The atmospheric concentration of methane, a potent greenhouse gas, has almost tripled since the beginning of industrialisation.
The atmospheric concentration of methane, a potent greenhouse gas, has almost tripled since the beginning of industrialisation. Methane emissions from natural sources are poorly understood. This is especially the case for emissions from the Arctic Ocean.
The Arctic Ocean is a harsh working environment. That is why many of the scientific expeditions are conducted in the summer and early autumn months, when the weather and the waters are more predictable. Most extrapolations regarding the amount of methane discharge from the ocean floor, are thus based on observations made in the warmer months.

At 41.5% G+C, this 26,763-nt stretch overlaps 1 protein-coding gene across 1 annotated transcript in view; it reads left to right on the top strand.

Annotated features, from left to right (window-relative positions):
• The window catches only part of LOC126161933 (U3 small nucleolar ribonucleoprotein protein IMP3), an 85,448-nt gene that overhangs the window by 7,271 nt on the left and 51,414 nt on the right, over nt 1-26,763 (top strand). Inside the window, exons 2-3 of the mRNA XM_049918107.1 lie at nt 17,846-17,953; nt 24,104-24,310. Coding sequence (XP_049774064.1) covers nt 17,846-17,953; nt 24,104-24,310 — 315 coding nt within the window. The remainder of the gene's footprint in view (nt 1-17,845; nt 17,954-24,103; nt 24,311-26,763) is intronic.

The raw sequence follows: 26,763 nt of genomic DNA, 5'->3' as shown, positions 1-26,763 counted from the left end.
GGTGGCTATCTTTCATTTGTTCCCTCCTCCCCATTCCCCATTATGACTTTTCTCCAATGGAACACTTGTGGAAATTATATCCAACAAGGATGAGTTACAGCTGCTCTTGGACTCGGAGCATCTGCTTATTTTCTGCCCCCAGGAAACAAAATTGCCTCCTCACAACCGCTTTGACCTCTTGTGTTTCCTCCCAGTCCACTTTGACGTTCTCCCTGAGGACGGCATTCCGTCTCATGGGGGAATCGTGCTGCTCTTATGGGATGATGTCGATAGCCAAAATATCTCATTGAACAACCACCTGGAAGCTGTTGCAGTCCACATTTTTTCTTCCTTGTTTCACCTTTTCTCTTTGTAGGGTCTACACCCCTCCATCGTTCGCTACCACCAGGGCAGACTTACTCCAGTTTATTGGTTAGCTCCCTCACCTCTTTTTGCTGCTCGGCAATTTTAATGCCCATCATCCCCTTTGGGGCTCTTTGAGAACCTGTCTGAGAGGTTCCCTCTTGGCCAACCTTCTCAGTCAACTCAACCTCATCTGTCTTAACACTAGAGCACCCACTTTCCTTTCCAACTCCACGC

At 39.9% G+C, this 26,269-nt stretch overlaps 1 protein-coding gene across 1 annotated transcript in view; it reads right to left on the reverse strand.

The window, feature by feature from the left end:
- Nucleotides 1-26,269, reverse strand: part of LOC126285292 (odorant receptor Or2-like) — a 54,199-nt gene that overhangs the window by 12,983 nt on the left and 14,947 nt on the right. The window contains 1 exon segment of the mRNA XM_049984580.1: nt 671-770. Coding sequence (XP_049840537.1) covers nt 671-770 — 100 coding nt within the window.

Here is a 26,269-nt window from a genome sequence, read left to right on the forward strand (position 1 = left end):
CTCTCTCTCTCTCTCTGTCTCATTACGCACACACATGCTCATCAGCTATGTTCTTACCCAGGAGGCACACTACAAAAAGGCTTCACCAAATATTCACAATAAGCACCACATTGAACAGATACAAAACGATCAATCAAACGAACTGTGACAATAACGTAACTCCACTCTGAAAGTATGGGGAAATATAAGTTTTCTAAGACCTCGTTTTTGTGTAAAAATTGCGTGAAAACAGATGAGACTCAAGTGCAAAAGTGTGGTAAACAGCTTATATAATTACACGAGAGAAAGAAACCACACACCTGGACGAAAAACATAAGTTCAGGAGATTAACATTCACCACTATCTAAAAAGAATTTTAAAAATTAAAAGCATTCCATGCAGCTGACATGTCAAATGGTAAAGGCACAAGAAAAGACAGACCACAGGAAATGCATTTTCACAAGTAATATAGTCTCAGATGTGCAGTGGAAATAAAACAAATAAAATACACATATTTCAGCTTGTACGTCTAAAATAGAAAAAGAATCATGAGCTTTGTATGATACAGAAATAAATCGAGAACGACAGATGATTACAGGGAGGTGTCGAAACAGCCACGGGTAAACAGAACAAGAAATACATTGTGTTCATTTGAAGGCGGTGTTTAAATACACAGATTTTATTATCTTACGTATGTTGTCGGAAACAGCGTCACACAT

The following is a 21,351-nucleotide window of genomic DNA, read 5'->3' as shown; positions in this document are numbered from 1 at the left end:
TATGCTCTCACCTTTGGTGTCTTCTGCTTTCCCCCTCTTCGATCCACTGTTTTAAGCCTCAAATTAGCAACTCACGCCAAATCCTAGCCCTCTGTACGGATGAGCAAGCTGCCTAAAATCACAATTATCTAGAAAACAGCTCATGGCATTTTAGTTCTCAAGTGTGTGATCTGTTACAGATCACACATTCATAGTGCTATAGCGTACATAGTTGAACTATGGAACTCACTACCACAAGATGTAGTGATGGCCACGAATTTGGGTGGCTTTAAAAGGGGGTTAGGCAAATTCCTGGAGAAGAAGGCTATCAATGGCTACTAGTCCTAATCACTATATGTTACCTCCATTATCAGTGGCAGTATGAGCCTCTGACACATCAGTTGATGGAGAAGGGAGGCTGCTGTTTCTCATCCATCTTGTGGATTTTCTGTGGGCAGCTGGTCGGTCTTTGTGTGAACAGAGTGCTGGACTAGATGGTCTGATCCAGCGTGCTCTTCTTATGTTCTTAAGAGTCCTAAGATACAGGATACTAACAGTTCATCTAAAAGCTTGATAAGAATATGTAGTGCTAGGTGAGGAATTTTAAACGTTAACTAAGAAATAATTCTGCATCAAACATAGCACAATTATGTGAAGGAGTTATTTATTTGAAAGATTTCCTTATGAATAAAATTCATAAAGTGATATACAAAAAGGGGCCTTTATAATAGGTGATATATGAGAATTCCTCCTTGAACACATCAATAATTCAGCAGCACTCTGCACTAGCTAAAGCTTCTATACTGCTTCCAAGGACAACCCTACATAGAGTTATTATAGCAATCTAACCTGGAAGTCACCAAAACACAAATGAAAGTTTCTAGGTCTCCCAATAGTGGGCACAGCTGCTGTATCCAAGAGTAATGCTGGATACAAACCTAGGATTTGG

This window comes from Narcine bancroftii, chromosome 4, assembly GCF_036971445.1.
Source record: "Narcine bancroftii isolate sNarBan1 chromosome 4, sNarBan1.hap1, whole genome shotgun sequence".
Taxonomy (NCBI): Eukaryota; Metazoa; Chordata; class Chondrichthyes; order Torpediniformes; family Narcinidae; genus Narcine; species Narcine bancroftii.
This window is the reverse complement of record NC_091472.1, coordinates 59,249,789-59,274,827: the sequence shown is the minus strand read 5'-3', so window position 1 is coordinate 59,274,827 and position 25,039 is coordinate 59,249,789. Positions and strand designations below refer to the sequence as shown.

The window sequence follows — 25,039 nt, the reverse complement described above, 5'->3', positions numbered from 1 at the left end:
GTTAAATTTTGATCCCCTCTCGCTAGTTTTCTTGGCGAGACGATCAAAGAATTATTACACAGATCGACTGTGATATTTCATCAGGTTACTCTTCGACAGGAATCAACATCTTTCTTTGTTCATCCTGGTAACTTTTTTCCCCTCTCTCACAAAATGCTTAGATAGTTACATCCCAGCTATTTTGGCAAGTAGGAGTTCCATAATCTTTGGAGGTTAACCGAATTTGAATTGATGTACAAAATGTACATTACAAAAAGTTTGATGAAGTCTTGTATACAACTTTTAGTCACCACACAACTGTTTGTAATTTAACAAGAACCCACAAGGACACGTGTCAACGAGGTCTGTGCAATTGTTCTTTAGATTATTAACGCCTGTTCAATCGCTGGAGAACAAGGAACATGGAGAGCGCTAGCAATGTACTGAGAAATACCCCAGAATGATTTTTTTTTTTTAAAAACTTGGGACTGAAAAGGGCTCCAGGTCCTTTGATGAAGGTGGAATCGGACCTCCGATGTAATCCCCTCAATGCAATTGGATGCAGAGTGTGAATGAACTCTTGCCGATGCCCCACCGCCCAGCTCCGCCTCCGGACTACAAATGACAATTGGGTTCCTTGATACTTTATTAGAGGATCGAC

“This means that the present climate gas calculations are disregarding the possible seasonal temperature variations. We have found that seasonal differences in bottom water temperatures in the Arctic Ocean vary from 1,7°C in May to 3,5°C in August. The methane seeps in colder conditions decrease emissions by 43 percent in May compared to August.” says oceanographer Benedicte Ferré, researcher at CAGE Centre for Arctic Gas Hydrate, Environment and Climate at UiT The Arctic University of Norway. The study is published in Nature Geoscience.
Image: Ocean floor observatories, research ship and airplane were deployed to a area of 250 active methane gas flares in the Arctic Ocean. Credit: Torger Grytå/CAGE